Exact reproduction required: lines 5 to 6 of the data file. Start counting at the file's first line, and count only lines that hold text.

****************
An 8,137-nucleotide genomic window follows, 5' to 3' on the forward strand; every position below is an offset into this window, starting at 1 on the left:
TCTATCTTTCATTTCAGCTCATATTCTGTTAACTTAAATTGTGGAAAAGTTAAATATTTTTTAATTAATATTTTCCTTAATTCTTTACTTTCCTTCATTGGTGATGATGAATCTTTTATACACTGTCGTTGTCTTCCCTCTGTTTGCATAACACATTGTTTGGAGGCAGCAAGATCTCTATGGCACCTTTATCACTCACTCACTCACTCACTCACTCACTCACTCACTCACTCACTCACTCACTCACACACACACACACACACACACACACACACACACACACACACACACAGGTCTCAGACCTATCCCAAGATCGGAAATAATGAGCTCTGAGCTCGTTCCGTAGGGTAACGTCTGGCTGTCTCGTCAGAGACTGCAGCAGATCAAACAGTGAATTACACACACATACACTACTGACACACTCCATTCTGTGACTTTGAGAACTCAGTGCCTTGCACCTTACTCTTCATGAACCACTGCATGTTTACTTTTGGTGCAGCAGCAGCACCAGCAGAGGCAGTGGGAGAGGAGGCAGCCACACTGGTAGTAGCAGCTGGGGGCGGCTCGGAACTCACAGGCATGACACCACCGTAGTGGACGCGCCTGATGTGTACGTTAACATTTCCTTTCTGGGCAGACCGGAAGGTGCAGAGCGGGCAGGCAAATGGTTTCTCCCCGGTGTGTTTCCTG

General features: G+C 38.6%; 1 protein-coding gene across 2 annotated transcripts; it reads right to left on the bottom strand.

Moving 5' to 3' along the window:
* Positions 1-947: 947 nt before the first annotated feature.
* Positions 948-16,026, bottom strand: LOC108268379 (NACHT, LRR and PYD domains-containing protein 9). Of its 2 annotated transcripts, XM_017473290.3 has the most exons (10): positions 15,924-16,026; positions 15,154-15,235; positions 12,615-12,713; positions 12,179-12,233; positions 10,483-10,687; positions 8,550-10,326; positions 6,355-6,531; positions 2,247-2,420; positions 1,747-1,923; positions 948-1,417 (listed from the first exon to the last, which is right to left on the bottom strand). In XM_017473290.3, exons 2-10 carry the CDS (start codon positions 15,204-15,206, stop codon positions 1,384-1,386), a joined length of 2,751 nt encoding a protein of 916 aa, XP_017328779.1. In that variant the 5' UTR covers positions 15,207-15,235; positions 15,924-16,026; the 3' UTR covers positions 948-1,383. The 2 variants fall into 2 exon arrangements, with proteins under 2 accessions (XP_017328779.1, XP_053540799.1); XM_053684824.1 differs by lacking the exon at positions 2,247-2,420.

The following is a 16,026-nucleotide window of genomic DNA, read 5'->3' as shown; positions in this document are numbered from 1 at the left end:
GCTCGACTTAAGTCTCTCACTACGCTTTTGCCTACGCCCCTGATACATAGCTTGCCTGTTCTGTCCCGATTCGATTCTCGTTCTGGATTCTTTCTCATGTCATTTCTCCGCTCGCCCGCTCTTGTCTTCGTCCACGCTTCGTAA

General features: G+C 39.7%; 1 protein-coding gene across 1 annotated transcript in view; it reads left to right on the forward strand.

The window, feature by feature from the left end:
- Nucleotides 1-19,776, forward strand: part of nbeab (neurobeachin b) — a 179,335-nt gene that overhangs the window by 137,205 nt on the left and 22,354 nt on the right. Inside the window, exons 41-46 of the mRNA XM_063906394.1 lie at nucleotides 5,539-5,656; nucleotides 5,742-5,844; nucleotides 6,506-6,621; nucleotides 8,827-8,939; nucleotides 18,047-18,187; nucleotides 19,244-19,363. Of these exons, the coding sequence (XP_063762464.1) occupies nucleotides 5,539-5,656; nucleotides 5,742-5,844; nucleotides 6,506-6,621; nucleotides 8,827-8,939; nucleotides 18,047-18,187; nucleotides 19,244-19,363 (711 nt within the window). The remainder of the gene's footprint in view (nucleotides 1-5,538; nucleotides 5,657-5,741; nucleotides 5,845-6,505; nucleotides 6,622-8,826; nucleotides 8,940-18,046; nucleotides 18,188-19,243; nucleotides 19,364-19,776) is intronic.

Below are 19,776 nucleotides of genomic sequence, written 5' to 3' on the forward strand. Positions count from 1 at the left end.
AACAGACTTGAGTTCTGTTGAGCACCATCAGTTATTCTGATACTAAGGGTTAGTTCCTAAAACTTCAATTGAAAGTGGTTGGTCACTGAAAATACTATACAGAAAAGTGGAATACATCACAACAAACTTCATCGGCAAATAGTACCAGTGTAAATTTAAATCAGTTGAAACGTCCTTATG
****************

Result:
* Positions 1-947: 947 nt before the first annotated feature.
* Positions 948-16,026, bottom strand: LOC108268379 (NACHT, LRR and PYD domains-containing protein 9). Of its 2 annotated transcripts, XM_017473290.3 has the most exons (10): positions 15,924-16,026; positions 15,154-15,235; positions 12,615-12,713; positions 12,179-12,233; positions 10,483-10,687; positions 8,550-10,326; positions 6,355-6,531; positions 2,247-2,420; positions 1,747-1,923; positions 948-1,417 (listed from the first exon to the last, which is right to left on the bottom strand). In XM_017473290.3, exons 2-10 carry the CDS (start codon positions 15,204-15,206, stop codon positions 1,384-1,386), a joined length of 2,751 nt encoding a protein of 916 aa, XP_017328779.1. In that variant the 5' UTR covers positions 15,207-15,235; positions 15,924-16,026; the 3' UTR covers positions 948-1,383. The 2 variants fall into 2 exon arrangements, with proteins under 2 accessions (XP_017328779.1, XP_053540799.1); XM_053684824.1 differs by lacking the exon at positions 2,247-2,420.